At the instigation of the Commission, the Council adopted, in 1989, a Framework Directive on the introduction of measures to encourage improvements in the safety and health of workers at the workplace [Directive 89/391]. This Directive lays down three main principles: the employer's general obligation to guarantee the workers' health and safety in all work-related aspects, in particular by preventing professional risks, by keeping the work force informed and by training; the obligation of every worker to contribute to his own health and safety and that of others by using the work facilities correctly and respecting the safety instructions; the absence or limited liability for employers for things caused by abnormal unforeseen circumstances or exceptional events. By laying down the main principles concerning health and safety at work in the Union, the framework Directive is the foundation on which all other directives aiming at the improvement of the working environment to protect workers' health and safety [Article 137 TEC] are superimposed.
This is particularly the case as regards the specific Directives laying down minimum requirements on:
* workplaces [Directive 89/654];
* work equipment [Directive 2009/104];
* personal protective equipment [Directive 89/656];
* the manual handling of loads involving some kind of risk - notably of dorsal/lumbar damage for workers [Directive 90/269];
* work using display screens [Directive 90/270];
* exposure at work to carcinogens or mutagens [Directive 2004/37];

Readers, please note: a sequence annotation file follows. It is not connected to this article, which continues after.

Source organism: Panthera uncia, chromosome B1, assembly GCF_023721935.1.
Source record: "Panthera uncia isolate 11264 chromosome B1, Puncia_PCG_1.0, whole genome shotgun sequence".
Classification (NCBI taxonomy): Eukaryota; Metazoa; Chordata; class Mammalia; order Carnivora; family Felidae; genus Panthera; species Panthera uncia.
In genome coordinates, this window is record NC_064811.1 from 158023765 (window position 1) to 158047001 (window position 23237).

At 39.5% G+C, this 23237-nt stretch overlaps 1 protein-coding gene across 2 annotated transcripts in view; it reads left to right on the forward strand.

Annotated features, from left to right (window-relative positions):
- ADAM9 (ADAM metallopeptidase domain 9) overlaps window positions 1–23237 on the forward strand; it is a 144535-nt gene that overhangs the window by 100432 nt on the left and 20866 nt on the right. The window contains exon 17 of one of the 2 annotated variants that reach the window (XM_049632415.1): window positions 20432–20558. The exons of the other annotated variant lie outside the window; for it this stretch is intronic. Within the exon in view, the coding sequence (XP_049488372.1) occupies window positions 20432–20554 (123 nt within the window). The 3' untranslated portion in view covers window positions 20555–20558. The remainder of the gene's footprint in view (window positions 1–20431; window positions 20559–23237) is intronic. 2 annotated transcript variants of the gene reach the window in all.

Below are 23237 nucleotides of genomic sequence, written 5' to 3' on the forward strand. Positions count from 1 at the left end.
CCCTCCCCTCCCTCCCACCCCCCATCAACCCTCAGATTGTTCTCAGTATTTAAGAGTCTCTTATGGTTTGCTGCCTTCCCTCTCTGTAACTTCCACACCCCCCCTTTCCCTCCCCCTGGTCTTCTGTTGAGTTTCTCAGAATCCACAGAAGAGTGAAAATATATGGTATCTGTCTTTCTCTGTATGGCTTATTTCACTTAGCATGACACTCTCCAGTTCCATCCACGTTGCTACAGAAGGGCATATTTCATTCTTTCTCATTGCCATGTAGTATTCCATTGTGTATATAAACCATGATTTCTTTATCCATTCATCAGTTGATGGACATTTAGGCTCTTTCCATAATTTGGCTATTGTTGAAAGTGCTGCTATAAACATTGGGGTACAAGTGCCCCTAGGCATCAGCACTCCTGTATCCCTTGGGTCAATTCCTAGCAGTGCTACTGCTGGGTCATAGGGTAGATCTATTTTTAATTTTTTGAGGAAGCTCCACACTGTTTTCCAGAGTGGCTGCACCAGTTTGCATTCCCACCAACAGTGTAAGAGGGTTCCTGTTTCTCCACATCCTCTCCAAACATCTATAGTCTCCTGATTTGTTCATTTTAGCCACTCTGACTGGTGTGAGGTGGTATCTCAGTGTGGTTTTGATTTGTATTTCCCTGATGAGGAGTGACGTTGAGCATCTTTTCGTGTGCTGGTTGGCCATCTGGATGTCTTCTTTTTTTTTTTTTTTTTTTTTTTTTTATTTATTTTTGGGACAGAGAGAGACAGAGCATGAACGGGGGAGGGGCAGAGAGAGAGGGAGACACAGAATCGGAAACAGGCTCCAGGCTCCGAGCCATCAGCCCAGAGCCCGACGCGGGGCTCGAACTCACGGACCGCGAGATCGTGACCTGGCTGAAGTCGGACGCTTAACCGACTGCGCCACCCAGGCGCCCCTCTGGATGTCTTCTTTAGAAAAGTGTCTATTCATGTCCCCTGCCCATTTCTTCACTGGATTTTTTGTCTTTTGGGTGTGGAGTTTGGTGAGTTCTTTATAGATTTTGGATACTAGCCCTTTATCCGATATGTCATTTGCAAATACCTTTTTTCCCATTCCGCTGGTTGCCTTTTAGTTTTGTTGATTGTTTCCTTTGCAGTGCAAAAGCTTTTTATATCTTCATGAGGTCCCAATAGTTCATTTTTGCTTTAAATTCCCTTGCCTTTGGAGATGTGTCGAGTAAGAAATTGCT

* exposure at work to biological agents [Directive 2000/54]
* minimum health and safety requirements on temporary and mobile sites [Directive 92/57];
* safety and/or health signs in the workplace [Directive 92/58];
* the protection of workers in the mineral-extracting industries by drilling [Directive 92/91];
* the protection of workers in surface and underground mineral-extracting industries [Directive 92/104];
* the protection of workers from the risks related to hazardous chemical agents at the workplace [Directive 98/24];
* the protection of workers potentially at risk from explosive atmospheres (e.g. flammable and/or combustible gases, vapours, mists or dusts) [Directive 1999/92];
* exposure of workers to the risks arising from physical agents (mechanical vibrations) [Directive 2002/44];
* exposure to the risks arising from physical agents (noise) [Directive 2003/10];
* exposure to the risks arising from physical agents (electromagnetic fields) [Directive 2004/40]; and
* exposure to the risks arising from physical agents (artificial optical radiation) [Directive 2006/25].
These Directives guarantee the right to safety at work for the workers in all Member States, including those which previously had not high safety standards. Workers having an interim or specific duration work relation must enjoy the same health and safety conditions as the other workers of an undertaking [Directive 1991/383]. As seen above, a directive aims at improving the health and safety of pregnant workers and workers who have recently given birth or are breastfeeding [Directive 1992/85, see section 13.5.5]. The Council recommends that the Member States recognise, in the context of their policy on preventing occupational hazards and accidents, the right of self-employed workers to health and safety protection, and their duties in this area [Recommendation 2003/134].
The new European strategy on health and safety at work aims at a global approach to well-being at work, taking account of changes in the world of work and the emergence of new risks, especially of a psycho-social nature. According to the Commission, the strategy should be based on: consolidating a culture of risk prevention, including psychological and social risks such as stress, harassment, depression and alcoholism; combining a variety of political instruments, such as social dialogue and corporate social responsibility; and building partnerships between all players in the field of health and safety [COM/2002/118].